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This is why phones tend to land screen down when we drop them

Robert Matthews, a physicist and professor at UK’s Aston University, did the math so you don't have to. The bad news? The laws of physics dictate that your device will probably screen down the next time you drop it.

Published onNovember 26, 2015

LG G Flex Drop Test Outdoors AA  (10 of 25)

Buttered toast tends to land butter-side down when you drop it. This piece of wisdom is not just another one of Murphy’s adages. It’s a fact, proven mathematically by Robert Matthews, a physicist and professor at UK’s Aston University.

Now Professor Matthews applied his prodigious physics knowledge to solve another age-old mystery (or, at least, decade-old): why smartphones tend to land screen down when we drop them.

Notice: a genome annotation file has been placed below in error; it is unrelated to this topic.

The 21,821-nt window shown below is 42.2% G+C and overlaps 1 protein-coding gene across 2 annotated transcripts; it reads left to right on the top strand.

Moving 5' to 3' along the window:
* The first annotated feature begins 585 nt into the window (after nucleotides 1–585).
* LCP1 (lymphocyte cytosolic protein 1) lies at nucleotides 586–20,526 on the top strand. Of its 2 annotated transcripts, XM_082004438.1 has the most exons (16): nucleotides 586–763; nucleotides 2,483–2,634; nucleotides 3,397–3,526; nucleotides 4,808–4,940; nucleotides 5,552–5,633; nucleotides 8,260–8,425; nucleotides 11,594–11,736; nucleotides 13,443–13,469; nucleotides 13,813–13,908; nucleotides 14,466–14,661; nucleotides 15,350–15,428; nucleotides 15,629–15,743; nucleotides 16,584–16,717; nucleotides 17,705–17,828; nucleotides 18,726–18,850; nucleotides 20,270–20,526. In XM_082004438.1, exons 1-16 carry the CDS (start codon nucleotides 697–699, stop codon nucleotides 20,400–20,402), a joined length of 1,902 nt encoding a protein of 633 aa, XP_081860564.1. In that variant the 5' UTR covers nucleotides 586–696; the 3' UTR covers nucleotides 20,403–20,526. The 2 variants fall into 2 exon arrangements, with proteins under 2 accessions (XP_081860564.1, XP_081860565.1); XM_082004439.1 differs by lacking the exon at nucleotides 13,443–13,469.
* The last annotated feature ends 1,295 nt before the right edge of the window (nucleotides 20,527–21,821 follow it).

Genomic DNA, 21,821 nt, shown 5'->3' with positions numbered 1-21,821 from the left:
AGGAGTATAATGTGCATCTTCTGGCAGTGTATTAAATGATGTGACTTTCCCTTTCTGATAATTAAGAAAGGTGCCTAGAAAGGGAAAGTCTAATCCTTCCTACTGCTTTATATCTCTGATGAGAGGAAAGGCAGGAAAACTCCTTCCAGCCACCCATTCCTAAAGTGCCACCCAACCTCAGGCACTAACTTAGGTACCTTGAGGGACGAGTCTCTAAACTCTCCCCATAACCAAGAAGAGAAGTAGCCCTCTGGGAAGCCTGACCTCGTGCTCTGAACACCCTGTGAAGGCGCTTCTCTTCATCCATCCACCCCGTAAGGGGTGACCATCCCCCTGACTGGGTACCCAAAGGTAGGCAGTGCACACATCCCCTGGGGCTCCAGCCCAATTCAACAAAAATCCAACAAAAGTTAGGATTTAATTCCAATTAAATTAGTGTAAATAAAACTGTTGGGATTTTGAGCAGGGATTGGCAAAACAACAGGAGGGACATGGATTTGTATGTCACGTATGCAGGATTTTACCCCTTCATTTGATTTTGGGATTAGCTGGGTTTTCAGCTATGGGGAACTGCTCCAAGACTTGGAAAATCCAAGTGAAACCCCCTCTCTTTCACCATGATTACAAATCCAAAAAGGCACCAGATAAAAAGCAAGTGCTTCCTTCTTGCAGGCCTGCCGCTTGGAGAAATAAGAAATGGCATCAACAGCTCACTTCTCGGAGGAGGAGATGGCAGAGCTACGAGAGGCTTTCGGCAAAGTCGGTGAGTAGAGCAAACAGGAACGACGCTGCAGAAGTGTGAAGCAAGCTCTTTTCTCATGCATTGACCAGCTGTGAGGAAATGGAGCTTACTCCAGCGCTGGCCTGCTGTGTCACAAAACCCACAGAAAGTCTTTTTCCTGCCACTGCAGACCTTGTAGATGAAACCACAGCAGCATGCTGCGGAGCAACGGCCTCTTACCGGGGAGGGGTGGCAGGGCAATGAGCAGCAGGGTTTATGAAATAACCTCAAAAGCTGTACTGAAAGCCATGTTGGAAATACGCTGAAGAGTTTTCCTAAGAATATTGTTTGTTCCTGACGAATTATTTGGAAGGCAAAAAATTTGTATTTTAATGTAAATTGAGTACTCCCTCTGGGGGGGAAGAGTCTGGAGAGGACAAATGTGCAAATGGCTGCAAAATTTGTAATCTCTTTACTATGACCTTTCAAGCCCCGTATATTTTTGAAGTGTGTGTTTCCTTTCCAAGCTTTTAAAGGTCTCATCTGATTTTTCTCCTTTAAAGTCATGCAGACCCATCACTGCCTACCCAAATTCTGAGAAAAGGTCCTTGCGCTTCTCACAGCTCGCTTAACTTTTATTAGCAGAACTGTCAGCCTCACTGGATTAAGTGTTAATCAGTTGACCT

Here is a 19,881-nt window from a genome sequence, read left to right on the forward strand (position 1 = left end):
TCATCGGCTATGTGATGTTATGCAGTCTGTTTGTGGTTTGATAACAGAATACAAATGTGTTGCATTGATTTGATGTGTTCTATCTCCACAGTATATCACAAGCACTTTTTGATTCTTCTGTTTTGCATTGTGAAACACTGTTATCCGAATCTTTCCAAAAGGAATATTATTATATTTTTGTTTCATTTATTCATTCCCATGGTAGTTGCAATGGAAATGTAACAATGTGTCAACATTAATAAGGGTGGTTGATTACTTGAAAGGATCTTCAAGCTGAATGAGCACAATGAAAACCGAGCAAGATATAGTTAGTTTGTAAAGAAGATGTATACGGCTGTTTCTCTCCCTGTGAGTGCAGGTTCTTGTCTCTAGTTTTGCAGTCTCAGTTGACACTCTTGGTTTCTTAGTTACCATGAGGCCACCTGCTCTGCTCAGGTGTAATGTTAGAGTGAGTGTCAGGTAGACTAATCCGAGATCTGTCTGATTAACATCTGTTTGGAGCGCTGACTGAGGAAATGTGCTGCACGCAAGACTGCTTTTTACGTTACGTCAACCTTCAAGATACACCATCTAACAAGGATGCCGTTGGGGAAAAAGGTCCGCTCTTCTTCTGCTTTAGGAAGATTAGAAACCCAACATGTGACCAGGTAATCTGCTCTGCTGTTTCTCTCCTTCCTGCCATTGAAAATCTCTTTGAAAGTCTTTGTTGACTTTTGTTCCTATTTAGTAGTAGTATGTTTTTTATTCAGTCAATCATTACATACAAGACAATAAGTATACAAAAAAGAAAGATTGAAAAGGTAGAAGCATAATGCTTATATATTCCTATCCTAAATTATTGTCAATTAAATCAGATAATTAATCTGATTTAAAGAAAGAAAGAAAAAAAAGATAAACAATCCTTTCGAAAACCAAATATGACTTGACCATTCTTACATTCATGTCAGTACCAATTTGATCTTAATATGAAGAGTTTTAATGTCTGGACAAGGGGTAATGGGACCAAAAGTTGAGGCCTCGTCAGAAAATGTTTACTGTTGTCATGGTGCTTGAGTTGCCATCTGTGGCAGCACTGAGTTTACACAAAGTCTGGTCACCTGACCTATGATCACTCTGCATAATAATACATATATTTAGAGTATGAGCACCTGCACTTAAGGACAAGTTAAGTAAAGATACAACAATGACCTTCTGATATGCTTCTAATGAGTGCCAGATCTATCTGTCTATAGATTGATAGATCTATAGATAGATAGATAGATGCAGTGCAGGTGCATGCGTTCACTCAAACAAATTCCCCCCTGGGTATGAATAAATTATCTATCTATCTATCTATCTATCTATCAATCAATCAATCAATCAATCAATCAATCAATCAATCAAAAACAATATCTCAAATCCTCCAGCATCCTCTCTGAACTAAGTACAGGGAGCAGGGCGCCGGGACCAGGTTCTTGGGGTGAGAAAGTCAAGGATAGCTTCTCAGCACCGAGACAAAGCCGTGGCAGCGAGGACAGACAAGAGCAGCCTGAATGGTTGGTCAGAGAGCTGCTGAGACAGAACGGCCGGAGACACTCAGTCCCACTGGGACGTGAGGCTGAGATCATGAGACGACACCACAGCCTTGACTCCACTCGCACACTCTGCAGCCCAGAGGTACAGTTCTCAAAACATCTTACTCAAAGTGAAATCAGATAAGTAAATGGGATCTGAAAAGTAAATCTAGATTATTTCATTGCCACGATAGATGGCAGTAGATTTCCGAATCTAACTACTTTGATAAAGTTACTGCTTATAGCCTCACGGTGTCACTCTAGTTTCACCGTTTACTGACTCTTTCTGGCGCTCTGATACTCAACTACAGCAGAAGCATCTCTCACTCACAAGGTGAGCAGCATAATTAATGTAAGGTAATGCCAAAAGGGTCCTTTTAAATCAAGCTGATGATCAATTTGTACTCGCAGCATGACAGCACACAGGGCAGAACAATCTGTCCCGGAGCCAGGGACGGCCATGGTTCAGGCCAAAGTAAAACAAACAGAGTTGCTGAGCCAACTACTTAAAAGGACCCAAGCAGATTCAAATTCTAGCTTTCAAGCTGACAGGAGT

Starting from some basics measurements and some observations about the design of smartphones (many of them are slippery, all of them are primarily held loosely in one hand), Professor Matthews came up with this little formula that approximates the rate at which your phone pivots around your buttery fingers:


Looks like Greek to you? No worries, you’re not alone. The gist of it is that yes, smartphones do typically land face down when they slip from our hands, putting those fragile displays in mortal danger. Damn you, physics!

Now, guess which major OEM sent out a press release highlighting this groundbreaking (or just screen-breaking) discovery? If you said Motorola, you’re right on the money, though it’s not a hard guess, considering that Moto has been making a huge deal out of the “shatterproof” screen of the Moto X Force and its American cousin, the Droid Turbo 2.

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